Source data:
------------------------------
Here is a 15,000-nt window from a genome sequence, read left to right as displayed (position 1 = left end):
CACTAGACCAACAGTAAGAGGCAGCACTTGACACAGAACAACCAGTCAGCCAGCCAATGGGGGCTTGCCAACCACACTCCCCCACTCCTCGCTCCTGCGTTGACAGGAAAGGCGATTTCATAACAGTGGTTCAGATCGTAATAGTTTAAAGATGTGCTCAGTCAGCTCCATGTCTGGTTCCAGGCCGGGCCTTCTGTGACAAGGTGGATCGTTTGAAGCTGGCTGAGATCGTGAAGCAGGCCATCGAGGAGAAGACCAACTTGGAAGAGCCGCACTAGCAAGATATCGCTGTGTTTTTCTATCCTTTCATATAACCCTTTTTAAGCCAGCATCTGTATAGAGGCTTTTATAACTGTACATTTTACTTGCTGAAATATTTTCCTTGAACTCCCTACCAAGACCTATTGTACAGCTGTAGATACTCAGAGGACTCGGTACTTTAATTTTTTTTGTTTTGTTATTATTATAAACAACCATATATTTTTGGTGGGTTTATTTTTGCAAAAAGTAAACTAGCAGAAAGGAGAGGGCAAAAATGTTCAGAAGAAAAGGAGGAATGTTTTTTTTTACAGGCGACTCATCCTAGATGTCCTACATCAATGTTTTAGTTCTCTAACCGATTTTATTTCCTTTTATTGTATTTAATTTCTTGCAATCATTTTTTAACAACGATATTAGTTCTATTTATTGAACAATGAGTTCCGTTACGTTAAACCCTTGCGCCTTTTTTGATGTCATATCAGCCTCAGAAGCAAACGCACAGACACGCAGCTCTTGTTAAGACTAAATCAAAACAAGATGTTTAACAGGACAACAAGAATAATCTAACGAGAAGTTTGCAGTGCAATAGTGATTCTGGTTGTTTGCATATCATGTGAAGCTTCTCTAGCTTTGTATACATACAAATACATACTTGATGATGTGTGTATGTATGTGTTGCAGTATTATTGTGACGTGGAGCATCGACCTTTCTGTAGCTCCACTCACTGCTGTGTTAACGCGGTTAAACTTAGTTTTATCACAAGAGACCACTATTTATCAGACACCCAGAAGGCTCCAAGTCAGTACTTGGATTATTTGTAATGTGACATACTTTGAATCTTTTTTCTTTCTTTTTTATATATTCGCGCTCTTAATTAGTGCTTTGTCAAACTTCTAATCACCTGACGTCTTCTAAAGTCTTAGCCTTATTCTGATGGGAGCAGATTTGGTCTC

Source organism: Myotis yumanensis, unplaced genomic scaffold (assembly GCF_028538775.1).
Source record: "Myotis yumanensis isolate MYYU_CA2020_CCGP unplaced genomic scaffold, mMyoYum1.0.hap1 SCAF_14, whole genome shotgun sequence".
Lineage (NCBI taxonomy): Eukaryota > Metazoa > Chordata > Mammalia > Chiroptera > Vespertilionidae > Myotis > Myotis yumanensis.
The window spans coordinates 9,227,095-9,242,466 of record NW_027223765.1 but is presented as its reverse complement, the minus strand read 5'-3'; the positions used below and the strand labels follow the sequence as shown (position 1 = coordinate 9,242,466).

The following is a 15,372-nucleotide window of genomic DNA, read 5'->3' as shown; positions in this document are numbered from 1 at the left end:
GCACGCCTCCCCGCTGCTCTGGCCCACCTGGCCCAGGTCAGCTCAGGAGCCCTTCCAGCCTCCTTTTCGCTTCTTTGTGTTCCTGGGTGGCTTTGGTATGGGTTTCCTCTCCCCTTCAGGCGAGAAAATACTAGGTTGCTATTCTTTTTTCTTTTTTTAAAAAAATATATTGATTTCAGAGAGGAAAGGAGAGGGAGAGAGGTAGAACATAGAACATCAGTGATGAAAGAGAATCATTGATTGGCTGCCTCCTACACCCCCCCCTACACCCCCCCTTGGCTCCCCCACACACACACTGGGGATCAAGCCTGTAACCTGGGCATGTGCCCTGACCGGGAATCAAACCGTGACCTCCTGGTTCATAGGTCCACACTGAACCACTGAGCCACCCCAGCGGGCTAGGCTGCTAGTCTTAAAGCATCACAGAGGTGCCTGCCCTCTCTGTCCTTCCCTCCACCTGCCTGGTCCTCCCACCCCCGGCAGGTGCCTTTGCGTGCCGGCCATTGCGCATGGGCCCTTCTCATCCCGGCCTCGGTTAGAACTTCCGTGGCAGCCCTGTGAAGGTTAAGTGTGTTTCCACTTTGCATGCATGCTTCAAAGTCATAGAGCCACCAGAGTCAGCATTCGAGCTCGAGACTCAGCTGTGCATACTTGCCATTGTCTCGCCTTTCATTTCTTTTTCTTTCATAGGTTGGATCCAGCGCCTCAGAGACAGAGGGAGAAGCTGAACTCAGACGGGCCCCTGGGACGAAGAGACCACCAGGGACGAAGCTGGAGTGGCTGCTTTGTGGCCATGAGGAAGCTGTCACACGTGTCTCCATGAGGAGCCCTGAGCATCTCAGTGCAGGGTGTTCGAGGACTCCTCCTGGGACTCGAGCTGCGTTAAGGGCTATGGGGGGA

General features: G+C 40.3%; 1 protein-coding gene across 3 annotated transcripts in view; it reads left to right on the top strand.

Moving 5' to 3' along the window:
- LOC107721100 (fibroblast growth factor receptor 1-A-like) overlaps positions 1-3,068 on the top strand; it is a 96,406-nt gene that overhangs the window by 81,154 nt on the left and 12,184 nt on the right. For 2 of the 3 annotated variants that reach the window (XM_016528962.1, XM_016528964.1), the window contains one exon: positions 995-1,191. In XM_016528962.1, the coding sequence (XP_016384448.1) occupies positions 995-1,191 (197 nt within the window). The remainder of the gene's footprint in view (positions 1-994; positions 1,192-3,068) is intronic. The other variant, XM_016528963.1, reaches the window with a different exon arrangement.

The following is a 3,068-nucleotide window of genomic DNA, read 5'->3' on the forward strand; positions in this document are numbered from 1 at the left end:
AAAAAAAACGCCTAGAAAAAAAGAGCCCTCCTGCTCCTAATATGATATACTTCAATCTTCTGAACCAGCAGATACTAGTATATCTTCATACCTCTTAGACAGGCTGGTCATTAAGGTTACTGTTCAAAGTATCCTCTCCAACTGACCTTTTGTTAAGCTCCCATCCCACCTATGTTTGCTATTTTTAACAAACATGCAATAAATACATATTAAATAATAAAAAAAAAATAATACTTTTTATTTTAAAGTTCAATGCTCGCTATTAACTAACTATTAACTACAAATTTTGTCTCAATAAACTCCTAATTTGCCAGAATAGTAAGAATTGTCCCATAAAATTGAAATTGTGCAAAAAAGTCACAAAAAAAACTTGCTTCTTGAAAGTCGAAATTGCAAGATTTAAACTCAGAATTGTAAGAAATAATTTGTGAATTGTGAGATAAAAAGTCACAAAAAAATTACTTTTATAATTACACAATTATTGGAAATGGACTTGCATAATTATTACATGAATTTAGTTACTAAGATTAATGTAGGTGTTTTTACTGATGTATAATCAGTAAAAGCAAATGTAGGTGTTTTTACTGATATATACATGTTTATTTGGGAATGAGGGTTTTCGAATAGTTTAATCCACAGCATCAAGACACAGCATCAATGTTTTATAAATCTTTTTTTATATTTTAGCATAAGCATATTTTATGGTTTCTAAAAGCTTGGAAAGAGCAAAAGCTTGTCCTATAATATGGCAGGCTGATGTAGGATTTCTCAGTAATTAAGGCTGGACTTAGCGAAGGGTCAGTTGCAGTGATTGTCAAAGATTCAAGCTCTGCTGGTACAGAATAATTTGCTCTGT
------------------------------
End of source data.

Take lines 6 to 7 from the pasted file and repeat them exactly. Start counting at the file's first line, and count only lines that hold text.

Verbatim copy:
The window spans coordinates 9,227,095-9,242,466 of record NW_027223765.1 but is presented as its reverse complement, the minus strand read 5'-3'; the positions used below and the strand labels follow the sequence as shown (position 1 = coordinate 9,242,466).

The following is a 15,372-nucleotide window of genomic DNA, read 5'->3' as shown; positions in this document are numbered from 1 at the left end: